United States District Court, N.D. California
ASSOCIATED INDUSTRIES INSURANCE COMPANY, INC., a Florida corporation, Plaintiff,
MT. HAWLEY INSURANCE COMPANY, an Illinois corporation, Defendant.
ORDER GRANTING MOTION FOR SUMMARY JUDGMENT
WILLIAM ALSUP UNITED STATES DISTRICT JUDGE
action for insurance declaratory relief, the question is
whether or not a subcontractor's insurer must defend a
suit against the general contractor arising out of an
accident at the worksite where the subcontractor was
performing its work for the general contractor. This order
holds that the subcontractor's insurer violated its duty
to defend the general contractor.
Associated Industries Insurance Company, Inc., and defendant
Mt. Hawley Insurance Company are both issuers of commercial
general-liability insurance. Associated issued a policy to
Imac Construction, Inc., effective February 12, 2013 to
February 12, 2014. In 2013, Imac contracted to build
structural concrete on “The View, ” an
affordable-housing construction project in Downey,
California. On May 21, 2013, before beginning work on The
View, Imac hired J. Ginger Masonry, LP, as a subcontractor
for “Masonry and Masonry Reinforcement” work.
Imac also hired Hof & Yates Rebar as a subcontractor for
“Rebar Supply and Installation” work.
3 of the subcontract agreement between Imac and J. Ginger
required in relevant part that J. Ginger carry
general-liability insurance with a one million dollar limit
per “occurrence” and a provision or endorsement
naming Imac “as an additional insured as respects
liabilities arising out of [J. Ginger's] performance of
the work under this contract, and providing that such
insurance is primary insurance as respects the interests of
[Imac] and that any other insurance maintained by [Imac] is
excess and not contributing insurance with the insurance
required hereunder” (see Dkt. No. 14-1 at 5).
Section 16 further provided that J. Ginger would indemnify
and hold Imac harmless “from any and all claims,
demands, liabilities, judgments liens, encumbrances, costs
and expenses . . . arising out of or in connection with the
obligations herein made and undertaken by [J. Ginger], or the
operations and work conducted by [J. Ginger].” J.
Ginger would not, however, provide indemnity
“against liability or loss caused by the sole
negligence or sole willful misconduct of [Imac]”
(id. at 9).
to Section 3 of the subcontract agreement, J. Ginger obtained
a policy from Mt. Hawley effective July 23, 2013, to July 23,
2014. Section I(1) of the coverage form stated Mt. Hawley
“will pay those sums that the insured becomes legally
obligated to pay as damages because of ‘bodily
injury' or ‘property damage' to which this
insurance applies” and “will have the right and
duty to defend the insured against any ‘suit'
seeking those damages” (Dkt. No. 14-2 at 42). The scope
of commercial general-liability coverage under the policy was
modified by “Form C, ” an endorsement that listed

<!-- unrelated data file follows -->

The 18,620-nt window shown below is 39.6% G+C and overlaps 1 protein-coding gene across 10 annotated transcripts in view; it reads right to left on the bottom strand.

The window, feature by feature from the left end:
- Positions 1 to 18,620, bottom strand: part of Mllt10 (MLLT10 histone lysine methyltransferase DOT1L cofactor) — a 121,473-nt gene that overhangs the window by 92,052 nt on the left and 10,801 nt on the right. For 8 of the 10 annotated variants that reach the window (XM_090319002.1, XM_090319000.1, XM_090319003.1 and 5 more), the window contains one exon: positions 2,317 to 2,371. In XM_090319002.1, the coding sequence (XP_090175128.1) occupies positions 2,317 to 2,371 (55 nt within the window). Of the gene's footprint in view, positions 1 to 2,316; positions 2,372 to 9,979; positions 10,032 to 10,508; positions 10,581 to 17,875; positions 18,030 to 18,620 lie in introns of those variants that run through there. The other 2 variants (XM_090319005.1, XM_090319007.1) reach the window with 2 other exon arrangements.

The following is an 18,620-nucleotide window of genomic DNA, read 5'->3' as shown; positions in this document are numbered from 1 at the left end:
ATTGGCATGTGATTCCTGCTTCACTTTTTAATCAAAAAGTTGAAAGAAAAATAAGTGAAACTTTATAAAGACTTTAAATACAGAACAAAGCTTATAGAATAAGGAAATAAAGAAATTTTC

as additional insured “[a]ll persons or organizations
where required by written contract.” Coverage extended
to such additional insured under Form C only with respect to
liability arising out of work and operations performed by J.
Ginger or on its behalf, as well as the materials, parts, or
equipment furnished in connection with such work or
operations (see Id. at 58, 72). Form C also
provided, “To the extent required under contract, this
policy will apply as primary insurance to additional insureds
. . . and other insurance which may be available to such
additional insureds will be non-contributory”
(id. at 72).
scope of commercial general-liability coverage under the
policy was also modified by “Form B, ” a narrower
endorsement that listed as additional insured “any
person or organization for whom [J. Ginger is] performing
operations when [J. Ginger] and such person or organization
have agreed in writing in a contract or agreement that such
person or organization be added as an additional insured on
[J. Ginger's] policy.” Form B provided in part
(id. at 78):
Such person or organization is an additional insured only
with respect to liability for “bodily injury, ”
“property damage” or “personal and
advertising injury” caused, in whole or in part, by:
1. [J. Ginger's] acts or omissions; or
2. The acts or omissions of those acting on [J. Ginger's]
in the performance of [J. Ginger's] “ongoing
operations” for the additional insured.
distinction between Form C and Form B for our purposes, as
discussed further below in the context of the parties'
arguments, is that Form C generally covered liability
arising out of work and operations performed by J.
Ginger or on its behalf whereas Form B covered only liability
caused by acts or omissions performed by J. Ginger
or on its behalf.
IV(4) of the coverage form stated the insurance provided by
Mt. Hawley would be primary unless it was “excess over,
” among other things, “[a]ny other primary
insurance available to [J. Ginger] covering liability for
damages arising out of the premises or operations, or the
products and completed operations, for which [J. Ginger has]
been added as an additional insured by attachment of an
endorsement” (id. at 53). If the insurance
provided by Mt. Hawley was “excess, ” then Mt.
Hawley would have “no duty . . . to defend [J. Ginger]
against any ‘suit' if any other insurer has a duty
to defend [J. Ginger] against that ‘suit'”
(ibid.). The foregoing provision, however, was
amended by another endorsement, which added language that
stated, “This insurance is excess over ...